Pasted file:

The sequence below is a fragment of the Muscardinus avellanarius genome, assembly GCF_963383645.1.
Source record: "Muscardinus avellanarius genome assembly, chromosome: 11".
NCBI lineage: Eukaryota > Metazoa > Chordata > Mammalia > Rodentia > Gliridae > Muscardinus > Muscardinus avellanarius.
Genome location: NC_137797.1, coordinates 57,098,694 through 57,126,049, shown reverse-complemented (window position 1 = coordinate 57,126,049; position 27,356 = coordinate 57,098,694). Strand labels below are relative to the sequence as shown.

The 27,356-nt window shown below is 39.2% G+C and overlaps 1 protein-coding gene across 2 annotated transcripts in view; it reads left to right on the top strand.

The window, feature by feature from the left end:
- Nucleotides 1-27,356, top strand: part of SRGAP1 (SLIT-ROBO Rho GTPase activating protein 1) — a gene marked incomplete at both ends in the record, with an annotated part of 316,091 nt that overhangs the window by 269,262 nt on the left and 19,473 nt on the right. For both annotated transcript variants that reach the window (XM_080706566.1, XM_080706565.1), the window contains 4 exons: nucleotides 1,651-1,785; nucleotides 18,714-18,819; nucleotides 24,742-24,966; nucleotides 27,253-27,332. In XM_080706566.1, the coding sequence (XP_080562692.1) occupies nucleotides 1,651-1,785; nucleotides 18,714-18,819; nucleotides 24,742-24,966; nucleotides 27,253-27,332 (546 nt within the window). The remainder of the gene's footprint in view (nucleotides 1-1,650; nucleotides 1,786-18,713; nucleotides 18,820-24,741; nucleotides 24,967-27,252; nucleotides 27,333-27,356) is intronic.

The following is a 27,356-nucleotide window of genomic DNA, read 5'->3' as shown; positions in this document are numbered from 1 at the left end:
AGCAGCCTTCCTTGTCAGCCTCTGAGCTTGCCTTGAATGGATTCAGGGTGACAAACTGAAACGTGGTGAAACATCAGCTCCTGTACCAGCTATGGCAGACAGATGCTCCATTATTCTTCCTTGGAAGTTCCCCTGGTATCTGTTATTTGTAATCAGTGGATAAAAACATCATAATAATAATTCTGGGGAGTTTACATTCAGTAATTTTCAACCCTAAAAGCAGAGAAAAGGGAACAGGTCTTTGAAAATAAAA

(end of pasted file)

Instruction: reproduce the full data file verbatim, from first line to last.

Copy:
The sequence below is a fragment of the Muscardinus avellanarius genome, assembly GCF_963383645.1.
Source record: "Muscardinus avellanarius genome assembly, chromosome: 11".
NCBI lineage: Eukaryota > Metazoa > Chordata > Mammalia > Rodentia > Gliridae > Muscardinus > Muscardinus avellanarius.
Genome location: NC_137797.1, coordinates 57,098,694 through 57,126,049, shown reverse-complemented (window position 1 = coordinate 57,126,049; position 27,356 = coordinate 57,098,694). Strand labels below are relative to the sequence as shown.

The 27,356-nt window shown below is 39.2% G+C and overlaps 1 protein-coding gene across 2 annotated transcripts in view; it reads left to right on the top strand.

The window, feature by feature from the left end:
- Nucleotides 1-27,356, top strand: part of SRGAP1 (SLIT-ROBO Rho GTPase activating protein 1) — a gene marked incomplete at both ends in the record, with an annotated part of 316,091 nt that overhangs the window by 269,262 nt on the left and 19,473 nt on the right. For both annotated transcript variants that reach the window (XM_080706566.1, XM_080706565.1), the window contains 4 exons: nucleotides 1,651-1,785; nucleotides 18,714-18,819; nucleotides 24,742-24,966; nucleotides 27,253-27,332. In XM_080706566.1, the coding sequence (XP_080562692.1) occupies nucleotides 1,651-1,785; nucleotides 18,714-18,819; nucleotides 24,742-24,966; nucleotides 27,253-27,332 (546 nt within the window). The remainder of the gene's footprint in view (nucleotides 1-1,650; nucleotides 1,786-18,713; nucleotides 18,820-24,741; nucleotides 24,967-27,252; nucleotides 27,333-27,356) is intronic.

The following is a 27,356-nucleotide window of genomic DNA, read 5'->3' as shown; positions in this document are numbered from 1 at the left end:
AGCAGCCTTCCTTGTCAGCCTCTGAGCTTGCCTTGAATGGATTCAGGGTGACAAACTGAAACGTGGTGAAACATCAGCTCCTGTACCAGCTATGGCAGACAGATGCTCCATTATTCTTCCTTGGAAGTTCCCCTGGTATCTGTTATTTGTAATCAGTGGATAAAAACATCATAATAATAATTCTGGGGAGTTTACATTCAGTAATTTTCAACCCTAAAAGCAGAGAAAAGGGAACAGGTCTTTGAAAATAAAA